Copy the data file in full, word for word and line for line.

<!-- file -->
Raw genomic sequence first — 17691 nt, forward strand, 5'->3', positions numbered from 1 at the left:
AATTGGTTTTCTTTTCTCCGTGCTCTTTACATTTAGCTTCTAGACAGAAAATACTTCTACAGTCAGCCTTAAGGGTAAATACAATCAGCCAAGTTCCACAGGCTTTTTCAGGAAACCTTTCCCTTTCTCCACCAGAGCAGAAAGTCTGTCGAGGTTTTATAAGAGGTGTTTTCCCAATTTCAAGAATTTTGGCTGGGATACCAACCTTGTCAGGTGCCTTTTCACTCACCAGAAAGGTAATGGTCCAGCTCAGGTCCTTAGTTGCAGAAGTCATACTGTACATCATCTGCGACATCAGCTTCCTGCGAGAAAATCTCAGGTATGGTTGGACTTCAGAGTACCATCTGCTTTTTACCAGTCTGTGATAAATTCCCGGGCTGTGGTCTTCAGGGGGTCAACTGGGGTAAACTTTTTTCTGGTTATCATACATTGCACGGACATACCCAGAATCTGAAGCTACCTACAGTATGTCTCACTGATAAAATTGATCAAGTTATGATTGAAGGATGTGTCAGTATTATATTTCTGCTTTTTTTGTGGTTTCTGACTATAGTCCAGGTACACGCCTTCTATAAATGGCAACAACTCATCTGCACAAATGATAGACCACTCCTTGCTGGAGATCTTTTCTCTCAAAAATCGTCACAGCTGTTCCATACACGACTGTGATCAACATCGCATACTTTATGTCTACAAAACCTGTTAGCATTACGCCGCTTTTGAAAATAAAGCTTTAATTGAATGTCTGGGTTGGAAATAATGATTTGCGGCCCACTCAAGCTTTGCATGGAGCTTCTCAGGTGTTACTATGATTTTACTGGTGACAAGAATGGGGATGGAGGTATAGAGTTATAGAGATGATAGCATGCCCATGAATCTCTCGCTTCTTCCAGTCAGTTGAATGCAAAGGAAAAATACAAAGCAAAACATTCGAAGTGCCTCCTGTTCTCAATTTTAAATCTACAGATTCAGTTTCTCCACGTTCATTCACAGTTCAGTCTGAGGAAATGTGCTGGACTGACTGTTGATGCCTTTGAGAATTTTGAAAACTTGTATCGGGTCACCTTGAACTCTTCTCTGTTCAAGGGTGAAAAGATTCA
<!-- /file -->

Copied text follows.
Raw genomic sequence first — 17691 nt, forward strand, 5'->3', positions numbered from 1 at the left:
AATTGGTTTTCTTTTCTCCGTGCTCTTTACATTTAGCTTCTAGACAGAAAATACTTCTACAGTCAGCCTTAAGGGTAAATACAATCAGCCAAGTTCCACAGGCTTTTTCAGGAAACCTTTCCCTTTCTCCACCAGAGCAGAAAGTCTGTCGAGGTTTTATAAGAGGTGTTTTCCCAATTTCAAGAATTTTGGCTGGGATACCAACCTTGTCAGGTGCCTTTTCACTCACCAGAAAGGTAATGGTCCAGCTCAGGTCCTTAGTTGCAGAAGTCATACTGTACATCATCTGCGACATCAGCTTCCTGCGAGAAAATCTCAGGTATGGTTGGACTTCAGAGTACCATCTGCTTTTTACCAGTCTGTGATAAATTCCCGGGCTGTGGTCTTCAGGGGGTCAACTGGGGTAAACTTTTTTCTGGTTATCATACATTGCACGGACATACCCAGAATCTGAAGCTACCTACAGTATGTCTCACTGATAAAATTGATCAAGTTATGATTGAAGGATGTGTCAGTATTATATTTCTGCTTTTTTTGTGGTTTCTGACTATAGTCCAGGTACACGCCTTCTATAAATGGCAACAACTCATCTGCACAAATGATAGACCACTCCTTGCTGGAGATCTTTTCTCTCAAAAATCGTCACAGCTGTTCCATACACGACTGTGATCAACATCGCATACTTTATGTCTACAAAACCTGTTAGCATTACGCCGCTTTTGAAAATAAAGCTTTAATTGAATGTCTGGGTTGGAAATAATGATTTGCGGCCCACTCAAGCTTTGCATGGAGCTTCTCAGGTGTTACTATGATTTTACTGGTGACAAGAATGGGGATGGAGGTATAGAGTTATAGAGATGATAGCATGCCCATGAATCTCTCGCTTCTTCCAGTCAGTTGAATGCAAAGGAAAAATACAAAGCAAAACATTCGAAGTGCCTCCTGTTCTCAATTTTAAATCTACAGATTCAGTTTCTCCACGTTCATTCACAGTTCAGTCTGAGGAAATGTGCTGGACTGACTGTTGATGCCTTTGAGAATTTTGAAAACTTGTATCGGGTCACCTTGAACTCTTCTCTGTTCAAGGGTGAAAAGATTCA